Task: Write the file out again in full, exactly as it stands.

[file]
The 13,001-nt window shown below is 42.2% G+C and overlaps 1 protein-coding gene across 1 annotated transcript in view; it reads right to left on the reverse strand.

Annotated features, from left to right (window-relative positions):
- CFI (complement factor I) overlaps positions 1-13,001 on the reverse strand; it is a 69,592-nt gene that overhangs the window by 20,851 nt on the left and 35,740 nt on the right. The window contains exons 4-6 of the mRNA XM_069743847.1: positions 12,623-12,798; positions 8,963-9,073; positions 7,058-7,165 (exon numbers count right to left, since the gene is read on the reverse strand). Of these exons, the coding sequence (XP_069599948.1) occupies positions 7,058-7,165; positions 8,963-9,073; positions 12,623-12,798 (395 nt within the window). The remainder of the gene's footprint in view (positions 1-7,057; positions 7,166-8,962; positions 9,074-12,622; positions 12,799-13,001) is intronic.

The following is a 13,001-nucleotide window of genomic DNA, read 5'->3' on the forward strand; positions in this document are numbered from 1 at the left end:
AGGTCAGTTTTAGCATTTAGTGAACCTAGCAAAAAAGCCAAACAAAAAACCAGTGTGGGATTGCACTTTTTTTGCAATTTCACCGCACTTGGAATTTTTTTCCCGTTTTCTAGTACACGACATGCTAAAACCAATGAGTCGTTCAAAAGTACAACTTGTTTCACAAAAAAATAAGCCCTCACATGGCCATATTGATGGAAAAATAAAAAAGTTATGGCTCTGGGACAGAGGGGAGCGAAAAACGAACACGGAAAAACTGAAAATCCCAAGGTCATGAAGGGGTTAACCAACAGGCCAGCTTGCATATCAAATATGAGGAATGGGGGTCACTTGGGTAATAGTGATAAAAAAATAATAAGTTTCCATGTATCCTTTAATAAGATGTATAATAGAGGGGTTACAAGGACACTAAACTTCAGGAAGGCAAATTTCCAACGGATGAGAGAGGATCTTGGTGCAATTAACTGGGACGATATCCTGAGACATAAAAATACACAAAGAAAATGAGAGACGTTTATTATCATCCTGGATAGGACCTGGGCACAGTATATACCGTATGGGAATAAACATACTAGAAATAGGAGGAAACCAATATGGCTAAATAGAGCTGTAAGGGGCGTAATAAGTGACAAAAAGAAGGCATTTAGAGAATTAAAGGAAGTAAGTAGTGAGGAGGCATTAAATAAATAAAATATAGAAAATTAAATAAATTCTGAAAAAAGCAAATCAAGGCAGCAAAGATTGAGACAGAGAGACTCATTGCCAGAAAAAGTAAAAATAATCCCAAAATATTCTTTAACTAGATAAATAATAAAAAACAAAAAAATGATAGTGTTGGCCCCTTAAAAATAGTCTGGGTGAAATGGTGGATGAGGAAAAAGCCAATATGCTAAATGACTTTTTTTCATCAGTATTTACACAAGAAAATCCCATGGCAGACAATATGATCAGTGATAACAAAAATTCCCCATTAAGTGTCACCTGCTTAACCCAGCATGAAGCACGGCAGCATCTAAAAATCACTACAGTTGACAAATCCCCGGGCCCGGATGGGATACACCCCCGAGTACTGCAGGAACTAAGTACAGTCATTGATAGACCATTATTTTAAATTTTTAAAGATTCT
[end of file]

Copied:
The 13,001-nt window shown below is 42.2% G+C and overlaps 1 protein-coding gene across 1 annotated transcript in view; it reads right to left on the reverse strand.

Annotated features, from left to right (window-relative positions):
- CFI (complement factor I) overlaps positions 1-13,001 on the reverse strand; it is a 69,592-nt gene that overhangs the window by 20,851 nt on the left and 35,740 nt on the right. The window contains exons 4-6 of the mRNA XM_069743847.1: positions 12,623-12,798; positions 8,963-9,073; positions 7,058-7,165 (exon numbers count right to left, since the gene is read on the reverse strand). Of these exons, the coding sequence (XP_069599948.1) occupies positions 7,058-7,165; positions 8,963-9,073; positions 12,623-12,798 (395 nt within the window). The remainder of the gene's footprint in view (positions 1-7,057; positions 7,166-8,962; positions 9,074-12,622; positions 12,799-13,001) is intronic.

The following is a 13,001-nucleotide window of genomic DNA, read 5'->3' on the forward strand; positions in this document are numbered from 1 at the left end:
AGGTCAGTTTTAGCATTTAGTGAACCTAGCAAAAAAGCCAAACAAAAAACCAGTGTGGGATTGCACTTTTTTTGCAATTTCACCGCACTTGGAATTTTTTTCCCGTTTTCTAGTACACGACATGCTAAAACCAATGAGTCGTTCAAAAGTACAACTTGTTTCACAAAAAAATAAGCCCTCACATGGCCATATTGATGGAAAAATAAAAAAGTTATGGCTCTGGGACAGAGGGGAGCGAAAAACGAACACGGAAAAACTGAAAATCCCAAGGTCATGAAGGGGTTAACCAACAGGCCAGCTTGCATATCAAATATGAGGAATGGGGGTCACTTGGGTAATAGTGATAAAAAAATAATAAGTTTCCATGTATCCTTTAATAAGATGTATAATAGAGGGGTTACAAGGACACTAAACTTCAGGAAGGCAAATTTCCAACGGATGAGAGAGGATCTTGGTGCAATTAACTGGGACGATATCCTGAGACATAAAAATACACAAAGAAAATGAGAGACGTTTATTATCATCCTGGATAGGACCTGGGCACAGTATATACCGTATGGGAATAAACATACTAGAAATAGGAGGAAACCAATATGGCTAAATAGAGCTGTAAGGGGCGTAATAAGTGACAAAAAGAAGGCATTTAGAGAATTAAAGGAAGTAAGTAGTGAGGAGGCATTAAATAAATAAAATATAGAAAATTAAATAAATTCTGAAAAAAGCAAATCAAGGCAGCAAAGATTGAGACAGAGAGACTCATTGCCAGAAAAAGTAAAAATAATCCCAAAATATTCTTTAACTAGATAAATAATAAAAAACAAAAAAATGATAGTGTTGGCCCCTTAAAAATAGTCTGGGTGAAATGGTGGATGAGGAAAAAGCCAATATGCTAAATGACTTTTTTTCATCAGTATTTACACAAGAAAATCCCATGGCAGACAATATGATCAGTGATAACAAAAATTCCCCATTAAGTGTCACCTGCTTAACCCAGCATGAAGCACGGCAGCATCTAAAAATCACTACAGTTGACAAATCCCCGGGCCCGGATGGGATACACCCCCGAGTACTGCAGGAACTAAGTACAGTCATTGATAGACCATTATTTTAAATTTTTAAAGATTCT